Cable & Wireless Optus expects its GSM network to be GPRS (General Packet Radio Service) capable in the first half of 2000, allowing the carrier to offer enhanced mobile data services.
Commercial trials of C&W Optus' multimillion-dollar GPRS solution from Nortel Networks will begin in early 2000.
"The wireless market has really exploded in a relatively short time. Now with the rapid adoption of hand-held computing devices we see a huge demand for mobile data services emerging," said Kier Preedy, director, Mobile Network at C&W Optus.
General Packet Radio Service allows carriers to unify GSM and IP (Internet Protocol) technologies.
"IP is our vision of the future. In the next five years we anticipate all traffic running over IP networks. The driving force behind this is twofold: packet networks create new economic models as well as new service environments that just don't exist today," Preedy continued.
"GPRS also represents the move from circuit to packet based networks in the mobile arena. This is fundamental to the company's core strategy and will have a huge impact on the kind of services we can offer our customers."
"The GPRS network will enable us to add a whole host of features to our existing information services, which will be location-based. For example the mobile network will identify exactly where the caller is phoning from, and could provide Web-generated details on the particular restaurants, hotels and entertainment [the area] has to offer," Preedy said.
And GPRS allows customers to remain connected to the internet for an unlimited time without using dedicated network resources, giving carriers the option to move away from a connection based pricing model.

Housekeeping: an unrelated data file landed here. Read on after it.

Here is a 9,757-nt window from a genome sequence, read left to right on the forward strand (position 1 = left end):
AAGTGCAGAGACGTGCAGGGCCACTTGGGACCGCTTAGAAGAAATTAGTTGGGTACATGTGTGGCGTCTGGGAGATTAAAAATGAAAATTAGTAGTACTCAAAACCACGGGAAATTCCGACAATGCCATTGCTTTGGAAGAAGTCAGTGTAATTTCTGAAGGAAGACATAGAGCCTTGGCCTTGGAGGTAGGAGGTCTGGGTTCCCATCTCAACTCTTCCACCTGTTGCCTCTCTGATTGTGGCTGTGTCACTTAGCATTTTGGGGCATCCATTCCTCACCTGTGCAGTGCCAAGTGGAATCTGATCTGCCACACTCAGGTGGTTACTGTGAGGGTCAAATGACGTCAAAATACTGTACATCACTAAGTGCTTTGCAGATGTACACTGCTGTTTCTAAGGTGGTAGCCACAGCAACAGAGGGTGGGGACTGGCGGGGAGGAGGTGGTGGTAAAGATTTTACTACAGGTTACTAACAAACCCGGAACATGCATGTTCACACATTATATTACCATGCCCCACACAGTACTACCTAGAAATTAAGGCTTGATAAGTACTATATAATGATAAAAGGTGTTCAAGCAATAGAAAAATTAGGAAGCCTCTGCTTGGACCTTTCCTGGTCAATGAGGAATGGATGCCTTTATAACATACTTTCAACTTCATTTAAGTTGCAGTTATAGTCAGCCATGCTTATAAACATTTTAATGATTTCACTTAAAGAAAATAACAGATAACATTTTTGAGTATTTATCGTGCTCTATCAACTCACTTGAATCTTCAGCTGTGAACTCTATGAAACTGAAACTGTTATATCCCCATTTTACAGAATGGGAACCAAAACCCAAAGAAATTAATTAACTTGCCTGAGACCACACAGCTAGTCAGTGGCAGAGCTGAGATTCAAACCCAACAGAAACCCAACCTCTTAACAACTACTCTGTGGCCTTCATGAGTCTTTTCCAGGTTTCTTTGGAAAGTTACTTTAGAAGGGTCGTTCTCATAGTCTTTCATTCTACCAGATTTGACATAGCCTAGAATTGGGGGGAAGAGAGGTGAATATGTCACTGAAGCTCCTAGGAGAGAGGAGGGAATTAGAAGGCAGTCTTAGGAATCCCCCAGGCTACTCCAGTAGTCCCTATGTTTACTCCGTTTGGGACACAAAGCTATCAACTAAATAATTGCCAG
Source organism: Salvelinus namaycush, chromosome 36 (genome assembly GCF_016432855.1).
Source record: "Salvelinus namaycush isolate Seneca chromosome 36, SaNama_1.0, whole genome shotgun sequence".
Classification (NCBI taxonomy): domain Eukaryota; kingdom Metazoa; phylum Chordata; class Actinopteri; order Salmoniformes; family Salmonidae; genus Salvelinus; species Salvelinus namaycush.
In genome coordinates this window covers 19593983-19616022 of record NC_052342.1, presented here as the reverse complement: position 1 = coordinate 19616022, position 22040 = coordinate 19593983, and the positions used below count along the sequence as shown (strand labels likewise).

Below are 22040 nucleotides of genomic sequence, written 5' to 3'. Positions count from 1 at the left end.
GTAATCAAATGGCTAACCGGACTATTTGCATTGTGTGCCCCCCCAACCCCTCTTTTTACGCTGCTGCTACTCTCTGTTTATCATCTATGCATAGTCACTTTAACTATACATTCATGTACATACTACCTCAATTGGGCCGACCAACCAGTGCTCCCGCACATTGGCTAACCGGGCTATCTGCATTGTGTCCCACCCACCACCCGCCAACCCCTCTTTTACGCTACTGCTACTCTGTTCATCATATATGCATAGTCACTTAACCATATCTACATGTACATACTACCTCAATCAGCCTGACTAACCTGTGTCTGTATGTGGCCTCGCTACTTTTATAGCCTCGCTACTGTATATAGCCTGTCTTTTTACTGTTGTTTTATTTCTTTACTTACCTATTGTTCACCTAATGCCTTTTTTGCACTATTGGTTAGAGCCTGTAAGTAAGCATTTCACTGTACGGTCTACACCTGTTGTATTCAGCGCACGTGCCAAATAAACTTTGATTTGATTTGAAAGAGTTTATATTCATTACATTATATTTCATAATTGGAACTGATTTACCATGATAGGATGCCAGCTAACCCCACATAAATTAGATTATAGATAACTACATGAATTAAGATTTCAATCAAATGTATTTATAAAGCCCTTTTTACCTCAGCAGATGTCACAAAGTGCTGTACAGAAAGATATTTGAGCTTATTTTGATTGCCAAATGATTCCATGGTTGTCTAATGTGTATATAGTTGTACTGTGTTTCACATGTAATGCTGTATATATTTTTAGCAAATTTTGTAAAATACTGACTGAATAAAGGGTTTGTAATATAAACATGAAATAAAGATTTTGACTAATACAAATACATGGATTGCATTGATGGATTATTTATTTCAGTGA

C&W Optus expects the corporate sector to lead demand for the new services.
"Our short-term plans will be to develop services for those corporate road warriors who carry laptops with them on business trips," Preedy said.
According to Peter MacKinnon, vice president, wireless solutions, Asia South Pacific, Nortel Networks, GPRS offers carriers a stepping stone on the journey from wireless application protocol (WAP) to third-generation (3G) networks.
MacKinnon said that GPRS will offer faster, cheaper data delivery to mobile devices, compared to WAP.
"WAP allows you to introduce a lot of new services, but you do it at speeds that are today's speeds - 9.6 kilobits per second. When you get to GPRS its 115 kilobits per second," he said.
And in terms of costs per megabit of traffic over mobile networks, packet technology results in significant savings compared with WAP.
GPRS will enable carriers to create a synergy between wireless and wireline services, MacKinnon said.
"The way the customer accesses their favourite Web pages (from wireless and wireline devices) will start to be the same," he said.
"Today there's not a lot of synergy between wireline and wireless but [GPRS] allows [carriers] to start creating that link and that synergy and that loyalty."